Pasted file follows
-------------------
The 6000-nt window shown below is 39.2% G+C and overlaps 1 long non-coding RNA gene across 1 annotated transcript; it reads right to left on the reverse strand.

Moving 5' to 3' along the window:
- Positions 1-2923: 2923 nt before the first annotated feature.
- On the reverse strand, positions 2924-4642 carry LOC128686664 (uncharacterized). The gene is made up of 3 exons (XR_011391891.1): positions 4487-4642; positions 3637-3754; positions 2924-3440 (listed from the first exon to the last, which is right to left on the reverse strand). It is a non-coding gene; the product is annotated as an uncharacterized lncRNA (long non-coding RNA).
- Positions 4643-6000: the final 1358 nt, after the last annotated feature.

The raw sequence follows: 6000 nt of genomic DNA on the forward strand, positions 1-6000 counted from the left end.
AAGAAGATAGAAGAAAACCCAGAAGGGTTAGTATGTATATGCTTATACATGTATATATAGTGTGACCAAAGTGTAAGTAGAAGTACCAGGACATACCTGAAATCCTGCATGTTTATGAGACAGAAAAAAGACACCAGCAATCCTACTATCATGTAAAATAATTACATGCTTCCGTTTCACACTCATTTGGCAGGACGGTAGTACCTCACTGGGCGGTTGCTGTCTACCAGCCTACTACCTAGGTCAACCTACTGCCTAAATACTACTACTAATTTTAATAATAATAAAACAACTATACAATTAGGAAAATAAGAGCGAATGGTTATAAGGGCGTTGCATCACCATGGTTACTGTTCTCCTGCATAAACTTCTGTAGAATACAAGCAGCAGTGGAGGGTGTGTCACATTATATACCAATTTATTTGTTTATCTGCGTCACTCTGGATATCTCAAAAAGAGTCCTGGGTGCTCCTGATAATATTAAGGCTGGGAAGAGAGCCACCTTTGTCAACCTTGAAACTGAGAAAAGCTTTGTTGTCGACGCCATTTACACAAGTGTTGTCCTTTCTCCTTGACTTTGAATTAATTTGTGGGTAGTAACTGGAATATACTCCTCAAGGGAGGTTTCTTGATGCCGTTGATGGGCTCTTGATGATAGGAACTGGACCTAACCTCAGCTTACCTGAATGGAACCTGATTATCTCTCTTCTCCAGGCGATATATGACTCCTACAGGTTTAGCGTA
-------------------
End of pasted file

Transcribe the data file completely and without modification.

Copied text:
The 6000-nt window shown below is 39.2% G+C and overlaps 1 long non-coding RNA gene across 1 annotated transcript; it reads right to left on the reverse strand.

Moving 5' to 3' along the window:
- Positions 1-2923: 2923 nt before the first annotated feature.
- On the reverse strand, positions 2924-4642 carry LOC128686664 (uncharacterized). The gene is made up of 3 exons (XR_011391891.1): positions 4487-4642; positions 3637-3754; positions 2924-3440 (listed from the first exon to the last, which is right to left on the reverse strand). It is a non-coding gene; the product is annotated as an uncharacterized lncRNA (long non-coding RNA).
- Positions 4643-6000: the final 1358 nt, after the last annotated feature.

The raw sequence follows: 6000 nt of genomic DNA on the forward strand, positions 1-6000 counted from the left end.
AAGAAGATAGAAGAAAACCCAGAAGGGTTAGTATGTATATGCTTATACATGTATATATAGTGTGACCAAAGTGTAAGTAGAAGTACCAGGACATACCTGAAATCCTGCATGTTTATGAGACAGAAAAAAGACACCAGCAATCCTACTATCATGTAAAATAATTACATGCTTCCGTTTCACACTCATTTGGCAGGACGGTAGTACCTCACTGGGCGGTTGCTGTCTACCAGCCTACTACCTAGGTCAACCTACTGCCTAAATACTACTACTAATTTTAATAATAATAAAACAACTATACAATTAGGAAAATAAGAGCGAATGGTTATAAGGGCGTTGCATCACCATGGTTACTGTTCTCCTGCATAAACTTCTGTAGAATACAAGCAGCAGTGGAGGGTGTGTCACATTATATACCAATTTATTTGTTTATCTGCGTCACTCTGGATATCTCAAAAAGAGTCCTGGGTGCTCCTGATAATATTAAGGCTGGGAAGAGAGCCACCTTTGTCAACCTTGAAACTGAGAAAAGCTTTGTTGTCGACGCCATTTACACAAGTGTTGTCCTTTCTCCTTGACTTTGAATTAATTTGTGGGTAGTAACTGGAATATACTCCTCAAGGGAGGTTTCTTGATGCCGTTGATGGGCTCTTGATGATAGGAACTGGACCTAACCTCAGCTTACCTGAATGGAACCTGATTATCTCTCTTCTCCAGGCGATATATGACTCCTACAGGTTTAGCGTA